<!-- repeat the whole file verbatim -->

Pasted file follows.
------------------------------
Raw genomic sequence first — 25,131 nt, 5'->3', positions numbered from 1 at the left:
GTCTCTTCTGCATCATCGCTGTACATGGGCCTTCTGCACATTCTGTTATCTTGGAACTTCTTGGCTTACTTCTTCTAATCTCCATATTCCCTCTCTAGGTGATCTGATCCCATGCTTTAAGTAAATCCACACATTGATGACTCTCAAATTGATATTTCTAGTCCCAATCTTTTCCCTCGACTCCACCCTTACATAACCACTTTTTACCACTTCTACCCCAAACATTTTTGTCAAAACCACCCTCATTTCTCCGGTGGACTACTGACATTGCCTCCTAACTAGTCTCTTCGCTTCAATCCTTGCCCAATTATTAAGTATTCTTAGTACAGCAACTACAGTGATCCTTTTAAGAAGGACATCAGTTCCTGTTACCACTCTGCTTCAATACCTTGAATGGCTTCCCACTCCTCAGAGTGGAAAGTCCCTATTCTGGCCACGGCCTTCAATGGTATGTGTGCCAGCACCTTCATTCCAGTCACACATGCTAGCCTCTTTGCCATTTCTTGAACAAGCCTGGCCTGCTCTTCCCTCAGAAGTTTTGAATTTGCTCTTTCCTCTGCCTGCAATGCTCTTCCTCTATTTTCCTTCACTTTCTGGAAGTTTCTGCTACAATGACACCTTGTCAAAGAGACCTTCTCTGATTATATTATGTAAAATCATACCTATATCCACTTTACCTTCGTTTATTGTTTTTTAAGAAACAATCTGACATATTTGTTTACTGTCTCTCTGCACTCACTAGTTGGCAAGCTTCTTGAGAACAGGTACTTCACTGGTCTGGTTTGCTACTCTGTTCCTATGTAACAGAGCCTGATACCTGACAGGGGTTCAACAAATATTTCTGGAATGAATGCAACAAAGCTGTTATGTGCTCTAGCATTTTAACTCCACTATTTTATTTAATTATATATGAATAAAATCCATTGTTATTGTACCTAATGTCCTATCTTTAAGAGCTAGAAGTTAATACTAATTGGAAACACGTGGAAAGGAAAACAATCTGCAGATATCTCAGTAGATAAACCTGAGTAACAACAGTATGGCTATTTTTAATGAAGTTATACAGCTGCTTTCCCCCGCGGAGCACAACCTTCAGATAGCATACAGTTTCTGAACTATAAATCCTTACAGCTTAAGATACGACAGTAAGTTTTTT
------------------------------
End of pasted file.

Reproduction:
Raw genomic sequence first — 25,131 nt, 5'->3', positions numbered from 1 at the left:
GTCTCTTCTGCATCATCGCTGTACATGGGCCTTCTGCACATTCTGTTATCTTGGAACTTCTTGGCTTACTTCTTCTAATCTCCATATTCCCTCTCTAGGTGATCTGATCCCATGCTTTAAGTAAATCCACACATTGATGACTCTCAAATTGATATTTCTAGTCCCAATCTTTTCCCTCGACTCCACCCTTACATAACCACTTTTTACCACTTCTACCCCAAACATTTTTGTCAAAACCACCCTCATTTCTCCGGTGGACTACTGACATTGCCTCCTAACTAGTCTCTTCGCTTCAATCCTTGCCCAATTATTAAGTATTCTTAGTACAGCAACTACAGTGATCCTTTTAAGAAGGACATCAGTTCCTGTTACCACTCTGCTTCAATACCTTGAATGGCTTCCCACTCCTCAGAGTGGAAAGTCCCTATTCTGGCCACGGCCTTCAATGGTATGTGTGCCAGCACCTTCATTCCAGTCACACATGCTAGCCTCTTTGCCATTTCTTGAACAAGCCTGGCCTGCTCTTCCCTCAGAAGTTTTGAATTTGCTCTTTCCTCTGCCTGCAATGCTCTTCCTCTATTTTCCTTCACTTTCTGGAAGTTTCTGCTACAATGACACCTTGTCAAAGAGACCTTCTCTGATTATATTATGTAAAATCATACCTATATCCACTTTACCTTCGTTTATTGTTTTTTAAGAAACAATCTGACATATTTGTTTACTGTCTCTCTGCACTCACTAGTTGGCAAGCTTCTTGAGAACAGGTACTTCACTGGTCTGGTTTGCTACTCTGTTCCTATGTAACAGAGCCTGATACCTGACAGGGGTTCAACAAATATTTCTGGAATGAATGCAACAAAGCTGTTATGTGCTCTAGCATTTTAACTCCACTATTTTATTTAATTATATATGAATAAAATCCATTGTTATTGTACCTAATGTCCTATCTTTAAGAGCTAGAAGTTAATACTAATTGGAAACACGTGGAAAGGAAAACAATCTGCAGATATCTCAGTAGATAAACCTGAGTAACAACAGTATGGCTATTTTTAATGAAGTTATACAGCTGCTTTCCCCCGCGGAGCACAACCTTCAGATAGCATACAGTTTCTGAACTATAAATCCTTACAGCTTAAGATACGACAGTAAGTTTTTT